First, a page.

To date, 110 Guide Dogs have significantly changed the lives of their owners in a myriad of ways, including safe and enhanced mobility. Thirty-three children and their families, all of whom are living with autism, are enjoying the diverse and wide-ranging benefits of an Autism Support Dog. Overall demand for our services continues to grow rapidly and our goal is to graduate 220 service dog teams by the year 2020.
- In honour of International Guide Dog Day, we launched our movie, Birth to Retirement: Full Circle of a Guide Dog. The movie follows a BC & Alberta Guide Dogs Team, Rosamund and Guide Dog Rory and shows how our dogs are bred, raised and trained to become life-changing dogs. The movie is available on our website in closed captioning and described video - click on this link to watch: our movie.
Some of the things that make our organization unique include:
o Blind or visually impaired youth. Many guide dog schools insist a person be 18 years old before getting a guide dog. We were one of the first guide dog schools in the world to specialize in matching youths aged 13 to 18 with guide dogs, helping them gain freedom, confidence and independence as they go through high school and, hopefully, university!
o Tenure of our CEO. William Thornton graduated as an accredited Guide Dog Mobility Instructor in 1980, founded the Canadian Guide Dogs for the Blind organization in 1984 and founded BC & Alberta Guide Dog Services in 1996 and 2002 respectively. He is also a Charter Member of the International Guide Dog Federation, an 80-member global organization, and spent 14 years on their Board of Directors. He is also an International Assessor for the International Guide Dog Federation.
o In-house breeding program. We maintain our own breeding program so we can be assured of the quality and quantity of puppies being produced each year.
o Two years of hands-on training. Our puppies are placed with volunteer puppy raisers for the first 14-16 months of their life to learn basic obedience commands and, more importantly, being socialized to every environment possible. At 14-16 months the puppies commence “advanced training” with a Guide Dog Mobility Instructor for a further 4-6 months. Around the age of two, the dog becomes certified and the pre-partnership stage begins.
o Pre-partnership consultations. Our professional mobility instructors spend time through personal one-on-one visits with each applicant to assess individual needs, limitations, and desires. This thorough process ensures that we are matching the specific individual needs of the client with the most suitable dog
o Full-time, one-on-one in-home training. Our mobility instructors work directly with clients for a minimum of two weeks upon partnering with the guide dog or autism support dog. Despite the higher cost of training clients from their home, we are committed to this model as it reduces stress for the client and dog, and increases success.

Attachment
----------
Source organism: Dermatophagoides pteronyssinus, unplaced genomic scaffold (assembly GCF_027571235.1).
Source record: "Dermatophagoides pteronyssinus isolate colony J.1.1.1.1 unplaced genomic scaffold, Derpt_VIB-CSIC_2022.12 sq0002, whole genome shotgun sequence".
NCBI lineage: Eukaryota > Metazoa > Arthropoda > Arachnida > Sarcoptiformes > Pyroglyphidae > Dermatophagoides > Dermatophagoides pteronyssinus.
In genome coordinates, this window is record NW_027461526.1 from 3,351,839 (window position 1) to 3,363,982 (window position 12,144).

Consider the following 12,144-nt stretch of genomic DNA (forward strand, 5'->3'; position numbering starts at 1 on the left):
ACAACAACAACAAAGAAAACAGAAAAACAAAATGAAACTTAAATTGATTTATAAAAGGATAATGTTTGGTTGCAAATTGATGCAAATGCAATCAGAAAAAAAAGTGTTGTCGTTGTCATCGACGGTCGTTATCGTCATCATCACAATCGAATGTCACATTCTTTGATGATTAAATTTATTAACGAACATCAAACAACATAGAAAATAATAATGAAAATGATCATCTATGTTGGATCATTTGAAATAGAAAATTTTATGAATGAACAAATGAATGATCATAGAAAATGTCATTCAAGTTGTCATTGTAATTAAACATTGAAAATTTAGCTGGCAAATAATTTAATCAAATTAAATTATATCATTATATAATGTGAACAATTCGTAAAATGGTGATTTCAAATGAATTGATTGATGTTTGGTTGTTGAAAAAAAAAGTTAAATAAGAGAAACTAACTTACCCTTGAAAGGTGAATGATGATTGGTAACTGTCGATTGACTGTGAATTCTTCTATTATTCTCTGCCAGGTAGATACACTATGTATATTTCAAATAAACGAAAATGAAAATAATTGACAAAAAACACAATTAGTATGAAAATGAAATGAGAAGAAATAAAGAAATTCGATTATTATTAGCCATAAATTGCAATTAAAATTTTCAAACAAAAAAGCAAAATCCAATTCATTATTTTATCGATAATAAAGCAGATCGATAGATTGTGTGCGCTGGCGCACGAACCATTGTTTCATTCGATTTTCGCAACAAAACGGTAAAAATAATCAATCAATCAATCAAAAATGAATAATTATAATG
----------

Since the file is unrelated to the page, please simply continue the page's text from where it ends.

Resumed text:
o Post-match follow-up visits at three months, then annually, and as needed.
Our Programs How We Do It
For almost 20 years, we have been expertly breeding and training guide dogs for blind and visually impaired individuals, and more recently support dogs for children with moderate to severe autism.
It takes an average of two years to train a guide dog or autism support dog and requires an entire team of veterinarians, staff, trainers, and volunteers. We understand the profound impact our dogs have, and we take every effort necessary to partner the right dog with the right client.
The overall process to raise and train a service dog includes:
- Breeding: We manage our own breeding program, giving careful consideration to litter frequency, health of the bitch and sire, genetics and more.
- Puppy Training: Once the puppies are weaned, they are placed with volunteer puppy raisers for the first 14-16 months of their life. During this time, they learn basic obedience and are socialized to every environment possible. We support the volunteers with our staff member (Puppy Training Supervisor) who holds on-going obedience classes and one-on-one visits and evaluations with them.
- Advanced Training: At 14-16 months of age, the puppies commence “advanced training” with a Certified Guide Dog Mobility Instructor for a further 4 - 6 months. Here they are taught more specific skills and are assessed as to suitability for placement with a recipient.